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Periodic Table Writer - Chemistry Elements » My Fun Studio. Forensic Science Starters. What if..... Loading [MathJax]/extensions/MathMenu.js July 10, 2012 July 17, 2012 July 24, 2012 July 31, 2012 August 7, 2012 August 14, 2012 August 21, 2012 August 28, 2012 September 4, 2012 September 11, 2012 September 18, 2012 September 25, 2012 October 2, 2012.

What if.....

Picture of the Day rkrampf's blog. Current position of the ISS. World Clock. Bubble-gum. Saving Sam. This is an activity for the first day or as an introduction to the scientific method.

Saving Sam

There are a few variations on the web of this activity. Only You Can Help Save Sam (google docs file) - this one has extensive questions and illustrations sections for groups to turn in Only You Can Help Save Sam (.doc file from biologyjunction) Sam is stuck on a boat, and how he got there is not important, but Sam can't swim and the boat is capsized. To get to shore, Sam needs to retrieve a life jacket from underneath the boat so that he can float to shore. You and your partner's job is to save Sam but retrieving the life jacket from under the boat and putting it on Sam. A gummy worm is used to represent Sam, a gummy life saver is the life preserver and an overturned cup represents the boat.

*It also may enhance the activity to mention that worms are hermaphrodites, and Sam is technically both boy and girl, which makes the name rather appropriate. Some Uses For this Activity: NSTA: Blick on Flicks. Read the review | Listen to it!

NSTA: Blick on Flicks

We all love watching movies. But we also love science. And sometimes the two don't mix! To help us sort the good science from the bad in movies and other visual media, Jacob Clark Blickenstaff, PhD, provides expert commentary, pointing out where the physics is stretched, the chemistry fudged, or the biology twisted on behalf of the story—without losing sight of the fact that movies are meant to entertain. Jacob helps turn "bad science" into teachable science for middle level and high school students.

Blick on Flicks is a regular column in NSTA Reports and a periodic feature of NSTA WebNews. Science and the Winter Olympics (2014.03.24): Read the review | Listen to it! Jacob Clark Blickenstaff is the program director for Washington State Leadership and Assistance for Science Education Reform in Seattle. Amazing pictures fascinating photos images. Why Does the Water Rise? This experiment requires the use of matches... and that means adult supervision.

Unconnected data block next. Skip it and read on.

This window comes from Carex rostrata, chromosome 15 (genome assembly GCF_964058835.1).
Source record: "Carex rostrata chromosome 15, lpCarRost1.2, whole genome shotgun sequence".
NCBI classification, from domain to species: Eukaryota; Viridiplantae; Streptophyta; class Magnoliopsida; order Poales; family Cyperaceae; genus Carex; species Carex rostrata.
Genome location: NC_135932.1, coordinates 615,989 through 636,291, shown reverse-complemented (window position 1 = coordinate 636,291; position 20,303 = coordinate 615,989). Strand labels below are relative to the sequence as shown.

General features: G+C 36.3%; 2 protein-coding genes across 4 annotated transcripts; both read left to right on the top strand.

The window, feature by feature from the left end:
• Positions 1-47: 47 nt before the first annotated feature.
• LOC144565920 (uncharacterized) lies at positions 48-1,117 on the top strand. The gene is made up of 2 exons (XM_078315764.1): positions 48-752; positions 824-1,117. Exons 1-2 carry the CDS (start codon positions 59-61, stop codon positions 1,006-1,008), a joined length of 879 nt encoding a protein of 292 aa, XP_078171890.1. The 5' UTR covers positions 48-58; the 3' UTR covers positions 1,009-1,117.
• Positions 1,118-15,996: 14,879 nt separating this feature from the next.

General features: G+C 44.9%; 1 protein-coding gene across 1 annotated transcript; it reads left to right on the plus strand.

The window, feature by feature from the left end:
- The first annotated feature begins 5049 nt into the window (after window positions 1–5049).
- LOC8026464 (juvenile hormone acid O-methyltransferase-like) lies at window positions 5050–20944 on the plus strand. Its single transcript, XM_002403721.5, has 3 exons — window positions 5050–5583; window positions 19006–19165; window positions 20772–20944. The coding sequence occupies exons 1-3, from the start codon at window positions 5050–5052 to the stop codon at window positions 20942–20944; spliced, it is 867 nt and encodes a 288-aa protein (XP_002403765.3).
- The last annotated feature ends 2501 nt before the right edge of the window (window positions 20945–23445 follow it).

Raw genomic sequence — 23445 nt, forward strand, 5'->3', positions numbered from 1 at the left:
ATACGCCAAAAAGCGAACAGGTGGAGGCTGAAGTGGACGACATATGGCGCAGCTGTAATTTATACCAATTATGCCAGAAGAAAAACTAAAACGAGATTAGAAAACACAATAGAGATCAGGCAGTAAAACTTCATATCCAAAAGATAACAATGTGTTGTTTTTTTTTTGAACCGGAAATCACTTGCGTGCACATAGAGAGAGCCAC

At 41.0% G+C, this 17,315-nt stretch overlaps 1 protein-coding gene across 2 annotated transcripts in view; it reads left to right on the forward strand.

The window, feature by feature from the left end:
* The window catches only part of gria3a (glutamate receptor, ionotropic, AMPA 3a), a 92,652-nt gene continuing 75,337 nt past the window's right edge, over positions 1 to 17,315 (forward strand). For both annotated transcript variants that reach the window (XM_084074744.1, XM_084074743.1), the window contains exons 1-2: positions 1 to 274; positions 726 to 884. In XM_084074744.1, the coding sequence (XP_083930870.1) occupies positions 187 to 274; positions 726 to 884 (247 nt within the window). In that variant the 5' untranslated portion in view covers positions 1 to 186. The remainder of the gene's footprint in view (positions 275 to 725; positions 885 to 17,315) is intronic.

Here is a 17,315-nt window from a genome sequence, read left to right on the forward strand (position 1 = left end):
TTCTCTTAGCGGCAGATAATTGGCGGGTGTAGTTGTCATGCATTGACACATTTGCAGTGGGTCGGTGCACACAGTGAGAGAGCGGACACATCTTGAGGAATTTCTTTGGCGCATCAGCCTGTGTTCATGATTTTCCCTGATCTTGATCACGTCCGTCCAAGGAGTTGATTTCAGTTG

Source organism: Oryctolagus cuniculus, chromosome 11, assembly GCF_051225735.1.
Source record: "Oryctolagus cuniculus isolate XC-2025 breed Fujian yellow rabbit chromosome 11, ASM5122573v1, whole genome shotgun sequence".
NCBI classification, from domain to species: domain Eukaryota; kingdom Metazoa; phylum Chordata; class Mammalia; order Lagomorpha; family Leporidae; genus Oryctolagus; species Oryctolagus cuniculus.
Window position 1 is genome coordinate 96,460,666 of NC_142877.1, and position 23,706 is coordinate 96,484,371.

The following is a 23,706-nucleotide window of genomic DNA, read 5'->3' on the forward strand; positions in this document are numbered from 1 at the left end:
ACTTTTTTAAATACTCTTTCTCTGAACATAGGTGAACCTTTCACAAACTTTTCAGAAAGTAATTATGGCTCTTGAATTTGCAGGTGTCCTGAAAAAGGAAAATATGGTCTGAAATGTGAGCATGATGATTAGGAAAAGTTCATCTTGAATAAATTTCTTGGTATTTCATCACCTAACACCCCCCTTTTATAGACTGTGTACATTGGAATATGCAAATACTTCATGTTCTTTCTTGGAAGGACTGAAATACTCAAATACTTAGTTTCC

Why Does the Water Rise?

Fill a plastic cup up with water. About 9 oz. should do the trick. Add 2 or 3 drops of food coloring to the water. This will make the movement of the water easier to see later on in the experiment. Pour the water into the plate or pan and place the candle in the middle of the water. The candle flame heats the air in the vase, and this hot air expands. A common misconception regarding this experiment is that the consumption of the oxygen inside of the bottle is also a factor in the water rising. To further demonstrate how the expansion and contraction of air within a bottle can cause water to rise, try this experiment using hot and cold water:

Science Misconceptions. Misconceptions can be referred to as a preconceived notion or a conceptual misunderstanding. These are cases in which something a person knows and believes does not match what is known to be scientifically correct. A lot of people who hold misconceptions do not even know that their ideas are false or incorrect. When they are told they are wrong, they often have a hard time giving up their misconceptions, especially if they have had a misconception for a long time.

Imagine someone telling you your father was not actually your father, but your mother! What is especially worrisome about misconceptions is that people continue to build knowledge on their current understandings. Below is a listing of some tools to help address misconceptions. User Submitted Science Misconceptions See what other science teachers think are some of the biggest misconceptions in their science classrooms.

NSF Survey Results SummaryListing of survey results. MAKE HOMEMADE SCIENCE TOYS AND PROJECTS. Science, Technology - Dr. Bob's Home Page. Science is the observation, investigation, and explanation of the things that happen around us.

Science, Technology - Dr. Bob's Home Page

This site is devoted to the wonders of science and technology. This is an interactive place where you can explore, learn, and ask questions. The focus is on unusual, interesting, and thought provoking topics. I hope that you enjoy exploring Dr. Bob's Interesting Science Stuff. Interesting Science Stuff..... WOW! Fascinating Science and Technology Links About this Site & Dr. Site Awards: This site is optimized for Netscape 2.0 / Microsoft Internet Explorer 3.0 and above. Top 10 Scientific Music Videos. Storytelling. Science Cartoons, Graphics and Clip Art. Science Ideas.